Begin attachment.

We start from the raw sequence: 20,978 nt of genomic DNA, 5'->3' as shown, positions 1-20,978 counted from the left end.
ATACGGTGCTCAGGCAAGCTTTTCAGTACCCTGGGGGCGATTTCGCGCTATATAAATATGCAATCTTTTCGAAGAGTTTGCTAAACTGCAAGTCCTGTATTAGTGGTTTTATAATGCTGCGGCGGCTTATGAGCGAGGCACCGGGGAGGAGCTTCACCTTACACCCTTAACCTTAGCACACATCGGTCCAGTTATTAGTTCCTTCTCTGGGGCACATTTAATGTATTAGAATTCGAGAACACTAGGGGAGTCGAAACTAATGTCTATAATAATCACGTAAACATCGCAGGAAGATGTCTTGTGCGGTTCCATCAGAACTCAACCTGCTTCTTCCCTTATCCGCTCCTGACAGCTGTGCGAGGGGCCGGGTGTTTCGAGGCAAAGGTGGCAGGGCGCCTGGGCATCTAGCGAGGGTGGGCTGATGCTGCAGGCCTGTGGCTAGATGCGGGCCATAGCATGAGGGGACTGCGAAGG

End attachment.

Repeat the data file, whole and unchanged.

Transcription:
We start from the raw sequence: 20,978 nt of genomic DNA, 5'->3' as shown, positions 1-20,978 counted from the left end.
ATACGGTGCTCAGGCAAGCTTTTCAGTACCCTGGGGGCGATTTCGCGCTATATAAATATGCAATCTTTTCGAAGAGTTTGCTAAACTGCAAGTCCTGTATTAGTGGTTTTATAATGCTGCGGCGGCTTATGAGCGAGGCACCGGGGAGGAGCTTCACCTTACACCCTTAACCTTAGCACACATCGGTCCAGTTATTAGTTCCTTCTCTGGGGCACATTTAATGTATTAGAATTCGAGAACACTAGGGGAGTCGAAACTAATGTCTATAATAATCACGTAAACATCGCAGGAAGATGTCTTGTGCGGTTCCATCAGAACTCAACCTGCTTCTTCCCTTATCCGCTCCTGACAGCTGTGCGAGGGGCCGGGTGTTTCGAGGCAAAGGTGGCAGGGCGCCTGGGCATCTAGCGAGGGTGGGCTGATGCTGCAGGCCTGTGGCTAGATGCGGGCCATAGCATGAGGGGACTGCGAAGG